At the 2017 World Athletics Championships in London, the IAAF and Leeds Beckett University collaborated on a wide-ranging and expansive biomechanics project, with the aim of giving us further insights into the biomechanical underpinnings of elite performance. Of interest to me was, of course, the data from the 100-meter dash, given my history in that event. Immediately following the final, the IAAF released some rough and ready data, which I analyzed at the time for HMMRMedia. Then, in July this year, they released the extended report, including great coaching commentary from PJ Vazel. There are a few interesting facets of the study which I hope to shed light on here.
Entries by Craig Pickering
We cover a wide range of topics in the November edition of Sports Science Monthly. Our first report looks at new research providing some interesting insights into reaction times of Olympic sprinters. We also look at research on several supplements including creatine and caffeine, the connection between testing and performance in team sports, as well as deceleration and injury prevention.
More it more it seems like we are surrounded by craziness, but it doesn’t have to be that way. I recently read It Doesn’t Have to Be Crazy at Work by Jason Fried and David Heinemeier Hansson, the two founders of the project management software company Basecamp. The main point of the book is, as the title suggests, work doesn’t have to be, and indeed shouldn’t be, crazy.
Competing is the reason that we’re all involved in sport, and how you or your athlete performs in those competitions is what determines whether you’re a success or a failure; no one gets medals for good training programs. However, when discussing training theory, we tend to focus on the mechanics of physical preparation in the big picture, while neglecting the short periods of time directly before and directly after a competition.
There are lots of hot topics covered in the October edition of Sports Science Monthly. We start off by looking at the transfer of different types of strength to sprinting, then see how monitoring can be taken best from theory to practice, before diving into density of high speed training, adductor strengthening, dehydration, transcranial direct current stimulation, and more.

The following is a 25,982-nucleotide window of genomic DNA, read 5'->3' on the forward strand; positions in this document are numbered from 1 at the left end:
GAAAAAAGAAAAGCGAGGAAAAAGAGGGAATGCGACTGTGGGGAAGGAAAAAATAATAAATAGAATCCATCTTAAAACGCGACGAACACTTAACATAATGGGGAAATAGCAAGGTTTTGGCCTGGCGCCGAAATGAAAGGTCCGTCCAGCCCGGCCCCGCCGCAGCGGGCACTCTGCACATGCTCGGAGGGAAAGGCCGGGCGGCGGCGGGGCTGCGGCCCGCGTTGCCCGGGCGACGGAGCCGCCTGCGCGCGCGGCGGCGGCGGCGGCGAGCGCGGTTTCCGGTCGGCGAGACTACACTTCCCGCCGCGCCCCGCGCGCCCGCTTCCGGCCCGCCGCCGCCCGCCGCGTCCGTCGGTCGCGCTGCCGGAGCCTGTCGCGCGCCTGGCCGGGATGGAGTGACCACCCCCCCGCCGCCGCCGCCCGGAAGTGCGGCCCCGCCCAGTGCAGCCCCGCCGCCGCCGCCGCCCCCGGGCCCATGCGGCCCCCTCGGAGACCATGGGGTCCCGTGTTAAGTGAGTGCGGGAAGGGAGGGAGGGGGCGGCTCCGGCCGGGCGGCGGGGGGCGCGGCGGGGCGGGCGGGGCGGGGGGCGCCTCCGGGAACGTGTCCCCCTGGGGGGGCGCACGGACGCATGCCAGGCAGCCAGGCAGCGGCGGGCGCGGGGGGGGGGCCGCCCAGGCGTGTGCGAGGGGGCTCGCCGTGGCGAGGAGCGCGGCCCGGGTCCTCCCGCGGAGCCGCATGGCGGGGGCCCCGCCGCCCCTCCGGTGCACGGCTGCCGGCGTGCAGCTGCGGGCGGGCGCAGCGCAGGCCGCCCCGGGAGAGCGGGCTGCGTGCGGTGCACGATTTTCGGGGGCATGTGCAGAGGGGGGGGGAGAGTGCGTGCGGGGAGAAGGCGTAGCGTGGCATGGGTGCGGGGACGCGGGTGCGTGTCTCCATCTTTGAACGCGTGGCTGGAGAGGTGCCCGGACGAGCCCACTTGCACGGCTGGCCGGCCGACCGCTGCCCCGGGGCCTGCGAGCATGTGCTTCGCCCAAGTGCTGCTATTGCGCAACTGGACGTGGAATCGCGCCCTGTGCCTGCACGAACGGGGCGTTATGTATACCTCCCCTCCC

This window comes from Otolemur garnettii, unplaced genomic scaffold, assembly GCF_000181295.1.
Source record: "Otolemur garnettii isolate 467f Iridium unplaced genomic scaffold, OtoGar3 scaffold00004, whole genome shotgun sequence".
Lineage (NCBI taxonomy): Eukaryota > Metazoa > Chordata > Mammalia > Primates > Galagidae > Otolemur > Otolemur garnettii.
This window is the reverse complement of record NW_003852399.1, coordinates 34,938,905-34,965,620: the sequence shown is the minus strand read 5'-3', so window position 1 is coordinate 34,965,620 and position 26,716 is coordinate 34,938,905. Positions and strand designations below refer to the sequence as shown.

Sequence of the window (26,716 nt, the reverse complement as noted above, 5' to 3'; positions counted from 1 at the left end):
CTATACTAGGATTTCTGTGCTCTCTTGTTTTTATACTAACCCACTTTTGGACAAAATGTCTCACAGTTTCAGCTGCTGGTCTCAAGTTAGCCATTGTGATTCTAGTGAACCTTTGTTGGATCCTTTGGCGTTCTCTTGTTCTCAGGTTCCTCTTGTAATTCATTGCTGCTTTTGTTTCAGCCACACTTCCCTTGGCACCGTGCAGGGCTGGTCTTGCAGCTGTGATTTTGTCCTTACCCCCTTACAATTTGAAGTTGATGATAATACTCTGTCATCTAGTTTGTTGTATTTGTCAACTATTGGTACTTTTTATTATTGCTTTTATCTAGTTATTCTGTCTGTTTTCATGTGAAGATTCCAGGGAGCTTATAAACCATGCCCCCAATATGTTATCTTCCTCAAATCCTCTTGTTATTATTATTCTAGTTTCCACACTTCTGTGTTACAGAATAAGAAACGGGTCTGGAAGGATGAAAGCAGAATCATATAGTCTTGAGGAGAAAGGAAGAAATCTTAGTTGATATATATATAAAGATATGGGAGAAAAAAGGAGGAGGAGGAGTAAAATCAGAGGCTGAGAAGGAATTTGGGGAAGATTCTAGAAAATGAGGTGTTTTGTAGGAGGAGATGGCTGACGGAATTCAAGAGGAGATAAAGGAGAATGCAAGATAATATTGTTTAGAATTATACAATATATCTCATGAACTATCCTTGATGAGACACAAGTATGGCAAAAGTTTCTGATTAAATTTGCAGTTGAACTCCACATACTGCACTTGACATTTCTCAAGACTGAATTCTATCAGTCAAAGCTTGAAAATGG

Caffeine is a well-established performance enhancer; this is no secret, with many athletes using it to improve their performance. Non-athletes know this too, which is why almost 80% of the world’s population consume caffeine on a daily basis. As a result, caffeine is ubiquitous, and we are exposed to it in a number of different ways; primarily through hot drinks (such as tea or coffee), but also through foods (like dark chocolate) and medicines (many extra strength cold and flu or pain medicines contain caffeine).
The Olympics represent the pinnacle of sport, and competing in one is recognized as a major achievement in an athlete’s career and winning an Olympic medal akin to the finding the Holy Grail. Given the importance of such an achievement to countries and governing bodies, there is an increased interest in understanding the factors that increase the chances of such an achievement. A recent study published in Frontiers of Physiology sheds some additional light on this as the authors explore the impact that having an Olympian in the family has on an athletes chance of winning a medal.
This month HMMR Media has been presenting a lot of new content about the work of Frans Bosch and John Pryor. While much of their contributions to coaching have been in the area of coordination and agility training, John Pryor’s work with Japan Rugby also pioneered another area of performance: tactical periodization.
Welcome back to another edition of Sports Science Monthly. This month, we take a closer look at the timing of injury prevention training, mental fatigue, antioxidants, max testing, agility, chocolate milk, and several other topics.
In 1993, Ramzi Yousef, an Al-Qaeda terrorist, drove a van laden with explosives into the parking garage of the World Trade Center in New York. Twelve minutes later, the 600kg bomb detonated, opening a 30 meter wide hole in the concrete floor of the garage, and killing six bystanders. The bomb blast caused smoke to raise through the building, resulting in the complete evacuation of everyone inside. In all, 50,000 people left the towers following the bomb blast.